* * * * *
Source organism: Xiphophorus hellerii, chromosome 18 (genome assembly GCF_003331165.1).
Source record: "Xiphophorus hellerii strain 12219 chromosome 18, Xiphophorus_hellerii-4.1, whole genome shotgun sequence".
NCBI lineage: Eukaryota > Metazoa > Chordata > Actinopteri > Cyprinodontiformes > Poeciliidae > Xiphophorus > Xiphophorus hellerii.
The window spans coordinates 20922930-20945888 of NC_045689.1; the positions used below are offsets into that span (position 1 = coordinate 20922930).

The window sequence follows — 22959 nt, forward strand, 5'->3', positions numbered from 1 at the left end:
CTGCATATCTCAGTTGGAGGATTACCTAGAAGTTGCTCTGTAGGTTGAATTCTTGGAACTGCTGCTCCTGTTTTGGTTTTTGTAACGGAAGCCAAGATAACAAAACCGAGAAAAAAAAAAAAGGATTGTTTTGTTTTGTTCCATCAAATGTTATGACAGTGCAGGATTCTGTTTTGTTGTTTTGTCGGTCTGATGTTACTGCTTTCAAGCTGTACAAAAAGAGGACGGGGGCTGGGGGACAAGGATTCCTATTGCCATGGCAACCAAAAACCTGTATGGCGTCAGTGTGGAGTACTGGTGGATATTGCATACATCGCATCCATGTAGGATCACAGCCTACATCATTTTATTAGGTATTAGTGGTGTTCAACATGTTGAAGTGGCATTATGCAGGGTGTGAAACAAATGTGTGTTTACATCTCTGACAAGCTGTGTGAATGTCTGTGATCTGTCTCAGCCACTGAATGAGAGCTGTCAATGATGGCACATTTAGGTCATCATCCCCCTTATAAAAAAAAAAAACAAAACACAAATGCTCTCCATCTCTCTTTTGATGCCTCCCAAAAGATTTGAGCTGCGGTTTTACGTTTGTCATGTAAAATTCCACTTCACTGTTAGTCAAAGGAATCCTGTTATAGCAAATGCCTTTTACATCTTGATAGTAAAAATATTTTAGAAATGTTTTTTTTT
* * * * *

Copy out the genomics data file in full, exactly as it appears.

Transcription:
Source organism: Xiphophorus hellerii, chromosome 18 (genome assembly GCF_003331165.1).
Source record: "Xiphophorus hellerii strain 12219 chromosome 18, Xiphophorus_hellerii-4.1, whole genome shotgun sequence".
NCBI lineage: Eukaryota > Metazoa > Chordata > Actinopteri > Cyprinodontiformes > Poeciliidae > Xiphophorus > Xiphophorus hellerii.
The window spans coordinates 20922930-20945888 of NC_045689.1; the positions used below are offsets into that span (position 1 = coordinate 20922930).

The window sequence follows — 22959 nt, forward strand, 5'->3', positions numbered from 1 at the left end:
CTGCATATCTCAGTTGGAGGATTACCTAGAAGTTGCTCTGTAGGTTGAATTCTTGGAACTGCTGCTCCTGTTTTGGTTTTTGTAACGGAAGCCAAGATAACAAAACCGAGAAAAAAAAAAAAGGATTGTTTTGTTTTGTTCCATCAAATGTTATGACAGTGCAGGATTCTGTTTTGTTGTTTTGTCGGTCTGATGTTACTGCTTTCAAGCTGTACAAAAAGAGGACGGGGGCTGGGGGACAAGGATTCCTATTGCCATGGCAACCAAAAACCTGTATGGCGTCAGTGTGGAGTACTGGTGGATATTGCATACATCGCATCCATGTAGGATCACAGCCTACATCATTTTATTAGGTATTAGTGGTGTTCAACATGTTGAAGTGGCATTATGCAGGGTGTGAAACAAATGTGTGTTTACATCTCTGACAAGCTGTGTGAATGTCTGTGATCTGTCTCAGCCACTGAATGAGAGCTGTCAATGATGGCACATTTAGGTCATCATCCCCCTTATAAAAAAAAAAAACAAAACACAAATGCTCTCCATCTCTCTTTTGATGCCTCCCAAAAGATTTGAGCTGCGGTTTTACGTTTGTCATGTAAAATTCCACTTCACTGTTAGTCAAAGGAATCCTGTTATAGCAAATGCCTTTTACATCTTGATAGTAAAAATATTTTAGAAATGTTTTTTTTT